Windsor's archaeological management plan is missing sites of potential value, says Caldwell First Nation

An overhead drone view of a part of Ojibway Shores at the Detroit River. (Patrick Morrell/CBC - image credit)
An overhead drone view of a part of Ojibway Shores at the Detroit River. (Patrick Morrell/CBC - image credit)

After consultations with more than a dozen Indigenous communities, the City of Windsor is updating its Archaeological Management Plan —which includes an inventory of sites of potential significance.

But representatives of Caldwell First Nation say the revised plan is still missing some locations that could hold deep importance to their pre-colonial culture and history.

"The consequences of moving forward with (the plan) as it's currently written could place valuable archaeological materials at risk," argued Natalya Garrod, a planning consultant retained by Caldwell First Nation, before the city's Standing Committee on Development and Heritage on Monday.

According to Garrod, there are locations across the municipality — not currently recognized by the City of Windsor in any official document — that are known to have been used by Caldwell members for "traditional harvesting rites, ancient burial mounds, trading posts, birthing places, Indigenous slave houses, ceremonial sites and much more."

A map from the City of Windsor's revised Archaeological Management Plan which shows areas of archaeological potential.
A map from the City of Windsor's revised Archaeological Management Plan which shows areas of archaeological potential.

A map from the City of Windsor's revised Archaeological Management Plan which shows areas of archaeological potential. (City of Windsor)

Lands around local waterways are particularly under-recognized for their archaeological potential, Garrod said. "Sites are being considered in isolation of one another. When First Nations landed on certain places, they did not stop at certain property lines."

"There were no property lines at that time, and mapping did not recognize the interconnectedness of such sites — such as along Turkey Creek."

An overhead drone view of a forested part of Ojibway Shores on the Detroit River.
An overhead drone view of a forested part of Ojibway Shores on the Detroit River.

An overhead drone view of a forested part of Ojibway Shores on the Detroit River. (Patrick Morrell/CBC)

There are sections along the riverfront near the proposed Ojibway National Urban Park that are excluded from the plan, Garrod said. "Yet it is known that (First) Nations travelled along the waterways, and that archaeological potential sites stretch for the entirety of the shoreline — not just certain areas of the shoreline."

Zack Hamm — an archaeologist and Caldwell First Nation's manager of environment and consultation — said the potential importance of some sites has only emerged over the past two years, and there could be more in the future.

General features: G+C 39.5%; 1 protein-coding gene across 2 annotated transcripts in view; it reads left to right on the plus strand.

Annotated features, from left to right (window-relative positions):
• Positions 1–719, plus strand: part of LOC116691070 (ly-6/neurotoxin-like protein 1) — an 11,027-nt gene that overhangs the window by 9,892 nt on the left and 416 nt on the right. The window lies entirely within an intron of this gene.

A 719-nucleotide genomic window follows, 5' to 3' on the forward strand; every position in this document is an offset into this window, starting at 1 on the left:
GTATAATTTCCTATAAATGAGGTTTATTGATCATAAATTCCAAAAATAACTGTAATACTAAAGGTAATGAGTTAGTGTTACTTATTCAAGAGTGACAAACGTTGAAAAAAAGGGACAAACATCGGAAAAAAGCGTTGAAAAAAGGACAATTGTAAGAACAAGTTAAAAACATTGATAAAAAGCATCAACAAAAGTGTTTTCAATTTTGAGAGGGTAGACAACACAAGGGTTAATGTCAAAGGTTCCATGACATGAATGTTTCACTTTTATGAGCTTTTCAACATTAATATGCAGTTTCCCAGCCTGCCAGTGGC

"Right now, there's no process to deal with that," Hamm told the committee.

Part of the issue, Hamm said, is the cost involved in investigating such sites. Ongoing consultations are expensive, and Caldwell First Nation has limited resources.

"This requires very specialized professionals to interpret ground-penetrating radar scans," Hamm noted. "It also requires very specialized machinery."

Garrod said that ground-penetrating radar scans for a single site can cost upwards of $50,000 — which is equivalent to the entire amount the city allocates annually to update the Archaeological Management Plan.

Committee member and Ward 1 Coun. Fred Francis said that Monday's meeting was the first time he'd heard of such concerns from Caldwell First Nation. "I'm interested to hear more," he said.

A sign at Caldwell First Nation's band office in Leamington.
A sign at Caldwell First Nation's band office in Leamington.

A sign at Caldwell First Nation's band office in Leamington. (Dan Taekema/CBC)

The committee approved the revised Archaeological Management Plan, on Francis's motion, with the amendment that city administration meet with Caldwell First Nation representatives and provide a report when the plan goes before city council later this summer.

Michael Cooke, the city's manager of planning policy, welcomed the motion, but cautioned that some of the site-specific information discussed with Caldwell First Nation won't be disclosed in the supplementary report.

"That's part of wanting to make sure that there's not vandalism or anything that's disrespectful," Cooke told the committee. "That's in keeping with what Caldwell would wish us to do as well."

Ward 10 Coun. Jim Morrison, who chairs the committee, said the Archaeological Management Plan is a "living document."

"It's not like this is the end of consultation," Morrison said. "Two years from now, it wouldn't be the end of consultation."